To illustrate the ‘activation’ element of this package, Chang outlined the launch of the Nielsen Marketing Cloud with TVB last week in Hong Kong. This involved feeding all TVB’s first-party data, plus second- and third-party data, into one big data infrastructure where it could be analysed, including profiling and segmenting audiences.
Many practitioners in China say they know how to do profiling, but when you look closer, they are using a very universal standard for this, said Chang. Nielsen offers a much more robust, scientific method of profiling that allows campaigns to be optimized as they are pushed out to the audience. Where previously TVB’s data was very scattered, now it is completely integrated, she said.
— Olivia Parker
9:28 am: KFC China’s digital vision is to turn pain points into ‘happy points’
“Our logic is very much the same as [that of] internet companies,” says Steven Li, CMO of Yum China, parent company of KFC. The fried chicken chain is building a consumer journey and closing the loop with various consumer touchpoints in China. Technology can address pain points in the journey, and turn them into ‘happy points’, he says. “This is not easy. You can do a lot of consumer research, but how do you have the whole organisation embrace changes needed after assessing the research findings?”
Well, KFC China has tried. The dine-in experience has been made as digital as possible, from mobile ordering to e-payments, after radically transforming marketing operations internally (see "KFC's modern marketing for an original, old recipe"). “Critics say this is not a big deal since Alipay and WeChat Pay are aides, but when you are doing this at a scale of more than 5400 stories in 100 cities with a menu of more than 600 different food items, a very robust system is critical.”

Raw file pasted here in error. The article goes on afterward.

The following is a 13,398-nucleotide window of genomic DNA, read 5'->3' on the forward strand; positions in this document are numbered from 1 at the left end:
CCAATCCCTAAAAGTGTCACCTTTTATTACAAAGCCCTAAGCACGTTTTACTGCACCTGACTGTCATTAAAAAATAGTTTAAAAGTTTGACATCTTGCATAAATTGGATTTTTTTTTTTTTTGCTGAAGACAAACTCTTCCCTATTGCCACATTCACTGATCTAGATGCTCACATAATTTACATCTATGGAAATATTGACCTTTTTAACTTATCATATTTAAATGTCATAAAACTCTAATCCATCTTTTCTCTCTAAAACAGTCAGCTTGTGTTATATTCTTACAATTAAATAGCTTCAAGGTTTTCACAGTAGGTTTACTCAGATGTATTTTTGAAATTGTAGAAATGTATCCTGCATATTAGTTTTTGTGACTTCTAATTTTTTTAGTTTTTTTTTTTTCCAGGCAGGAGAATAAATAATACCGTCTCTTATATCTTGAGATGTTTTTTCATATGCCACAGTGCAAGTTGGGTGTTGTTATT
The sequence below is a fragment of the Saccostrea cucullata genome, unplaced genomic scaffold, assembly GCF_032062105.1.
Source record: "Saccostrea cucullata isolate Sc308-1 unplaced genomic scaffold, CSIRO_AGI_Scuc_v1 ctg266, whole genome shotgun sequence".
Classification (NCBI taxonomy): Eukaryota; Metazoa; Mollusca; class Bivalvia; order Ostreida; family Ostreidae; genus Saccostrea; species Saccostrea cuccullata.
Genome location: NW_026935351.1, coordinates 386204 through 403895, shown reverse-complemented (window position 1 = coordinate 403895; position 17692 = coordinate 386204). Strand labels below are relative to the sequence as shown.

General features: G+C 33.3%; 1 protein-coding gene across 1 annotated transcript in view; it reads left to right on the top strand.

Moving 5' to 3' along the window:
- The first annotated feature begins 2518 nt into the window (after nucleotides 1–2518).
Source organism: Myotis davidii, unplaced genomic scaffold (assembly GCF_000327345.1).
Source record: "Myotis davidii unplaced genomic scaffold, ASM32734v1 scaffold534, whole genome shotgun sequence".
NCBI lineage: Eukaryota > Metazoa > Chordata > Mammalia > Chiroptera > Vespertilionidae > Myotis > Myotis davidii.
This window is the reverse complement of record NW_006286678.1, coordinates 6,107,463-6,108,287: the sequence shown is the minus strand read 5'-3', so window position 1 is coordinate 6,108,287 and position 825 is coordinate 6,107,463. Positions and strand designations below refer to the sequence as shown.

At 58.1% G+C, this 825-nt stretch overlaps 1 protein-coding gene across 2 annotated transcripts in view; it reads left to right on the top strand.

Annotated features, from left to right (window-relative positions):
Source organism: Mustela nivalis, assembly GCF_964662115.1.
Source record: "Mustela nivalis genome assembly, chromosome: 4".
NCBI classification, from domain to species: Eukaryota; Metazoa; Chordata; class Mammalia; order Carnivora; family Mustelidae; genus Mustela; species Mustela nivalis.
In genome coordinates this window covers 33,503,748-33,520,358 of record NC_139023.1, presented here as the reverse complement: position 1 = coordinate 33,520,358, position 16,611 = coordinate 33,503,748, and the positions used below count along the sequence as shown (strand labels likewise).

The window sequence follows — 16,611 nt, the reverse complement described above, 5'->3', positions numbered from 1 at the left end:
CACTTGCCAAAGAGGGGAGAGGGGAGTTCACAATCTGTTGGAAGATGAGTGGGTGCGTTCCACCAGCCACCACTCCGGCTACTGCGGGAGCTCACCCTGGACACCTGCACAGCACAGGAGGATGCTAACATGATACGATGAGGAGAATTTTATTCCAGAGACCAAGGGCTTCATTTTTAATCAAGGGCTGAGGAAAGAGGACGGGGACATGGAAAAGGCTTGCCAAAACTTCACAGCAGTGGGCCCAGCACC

"A friend of mine complained recently about the poor acoustics of our stores," Li continues. "We didn’t try to fix the ‘hard’ aspects like loudspeakers in stores, but thought more deeply of the reasons behind the complaints." Would the grumbles cease when their favourite music is playing inside stores? K-Music BGM Jukebox was developed. There is even potential for this to become the number-one offline music billboard, with so many as 570,000 song dedications per month on the jukebox app, he says.
All these ventures to create ‘happy points’ are part of KFC’s effort to speak the same language as youngsters in China. ‘Kiri’ is the food brand’s latest innovation. Sounds familiar? That’s KFC’s version of Siri—voice-controlled intelligent ordering on mobile. “We are, in fact, turning our 5400 restaurants into a huge experimental lab", which is battling even abominable weather conditions with what the company calls 'dynamic delivery'.
"We don’t know what we don’t know yet, but the future is in our hands,” Li says.
— Jenny Chan
As the conference delegates arrive and we prepare to start the day's content, we would invite you to catch up on all the updates from yesterday's DigitalWorks, an all-day interactive Chinese-language workshop for rising stars in the media industry. We'll be revealing the winner later today.